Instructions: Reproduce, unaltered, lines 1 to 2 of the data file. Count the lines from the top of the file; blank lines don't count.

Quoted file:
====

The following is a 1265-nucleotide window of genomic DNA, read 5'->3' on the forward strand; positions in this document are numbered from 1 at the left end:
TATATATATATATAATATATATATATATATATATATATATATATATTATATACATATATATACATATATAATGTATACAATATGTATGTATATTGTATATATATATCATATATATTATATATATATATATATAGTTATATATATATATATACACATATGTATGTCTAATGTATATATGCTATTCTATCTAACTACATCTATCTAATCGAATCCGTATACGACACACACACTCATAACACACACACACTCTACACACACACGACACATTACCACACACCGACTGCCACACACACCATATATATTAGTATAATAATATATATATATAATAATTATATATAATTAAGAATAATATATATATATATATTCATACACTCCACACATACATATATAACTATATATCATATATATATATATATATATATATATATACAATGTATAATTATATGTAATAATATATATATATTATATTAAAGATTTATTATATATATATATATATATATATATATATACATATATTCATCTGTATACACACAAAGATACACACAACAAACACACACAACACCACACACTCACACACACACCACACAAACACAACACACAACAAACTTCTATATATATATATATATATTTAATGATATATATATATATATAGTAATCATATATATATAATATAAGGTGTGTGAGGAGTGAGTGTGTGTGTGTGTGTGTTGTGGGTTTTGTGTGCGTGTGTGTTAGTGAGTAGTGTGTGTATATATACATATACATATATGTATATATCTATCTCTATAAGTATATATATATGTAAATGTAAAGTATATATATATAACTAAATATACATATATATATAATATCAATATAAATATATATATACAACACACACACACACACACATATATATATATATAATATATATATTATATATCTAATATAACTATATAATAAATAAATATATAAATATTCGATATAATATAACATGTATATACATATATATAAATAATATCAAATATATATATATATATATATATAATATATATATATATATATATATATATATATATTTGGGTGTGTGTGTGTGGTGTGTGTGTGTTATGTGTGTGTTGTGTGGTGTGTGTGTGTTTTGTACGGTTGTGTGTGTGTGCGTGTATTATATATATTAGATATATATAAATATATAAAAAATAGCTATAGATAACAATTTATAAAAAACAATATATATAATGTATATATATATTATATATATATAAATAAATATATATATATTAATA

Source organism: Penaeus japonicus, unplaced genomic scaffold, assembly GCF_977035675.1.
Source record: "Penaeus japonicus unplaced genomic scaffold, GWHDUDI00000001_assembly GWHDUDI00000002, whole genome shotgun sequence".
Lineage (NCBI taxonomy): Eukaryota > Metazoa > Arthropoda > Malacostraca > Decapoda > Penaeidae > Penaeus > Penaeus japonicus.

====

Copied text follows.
The following is a 1265-nucleotide window of genomic DNA, read 5'->3' on the forward strand; positions in this document are numbered from 1 at the left end:
TATATATATATATAATATATATATATATATATATATATATATATATTATATACATATATATACATATATAATGTATACAATATGTATGTATATTGTATATATATATCATATATATTATATATATATATATATAGTTATATATATATATATACACATATGTATGTCTAATGTATATATGCTATTCTATCTAACTACATCTATCTAATCGAATCCGTATACGACACACACACTCATAACACACACACACTCTACACACACACGACACATTACCACACACCGACTGCCACACACACCATATATATTAGTATAATAATATATATATATAATAATTATATATAATTAAGAATAATATATATATATATATTCATACACTCCACACATACATATATAACTATATATCATATATATATATATATATATATATATATACAATGTATAATTATATGTAATAATATATATATATTATATTAAAGATTTATTATATATATATATATATATATATATATATACATATATTCATCTGTATACACACAAAGATACACACAACAAACACACACAACACCACACACTCACACACACACCACACAAACACAACACACAACAAACTTCTATATATATATATATATATTTAATGATATATATATATATATAGTAATCATATATATATAATATAAGGTGTGTGAGGAGTGAGTGTGTGTGTGTGTGTGTTGTGGGTTTTGTGTGCGTGTGTGTTAGTGAGTAGTGTGTGTATATATACATATACATATATGTATATATCTATCTCTATAAGTATATATATATGTAAATGTAAAGTATATATATATAACTAAATATACATATATATATAATATCAATATAAATATATATATACAACACACACACACACACACATATATATATATATAATATATATATTATATATCTAATATAACTATATAATAAATAAATATATAAATATTCGATATAATATAACATGTATATACATATATATAAATAATATCAAATATATATATATATATATATATAATATATATATATATATATATATATATATATATTTGGGTGTGTGTGTGTGGTGTGTGTGTGTTATGTGTGTGTTGTGTGGTGTGTGTGTGTTTTGTACGGTTGTGTGTGTGTGCGTGTATTATATATATTAGATATATATAAATATATAAAAAATAGCTATAGATAACAATTTATAAAAAACAATATATATAATGTATATATATATTATATATATATAAATAAATATATATATATTAATA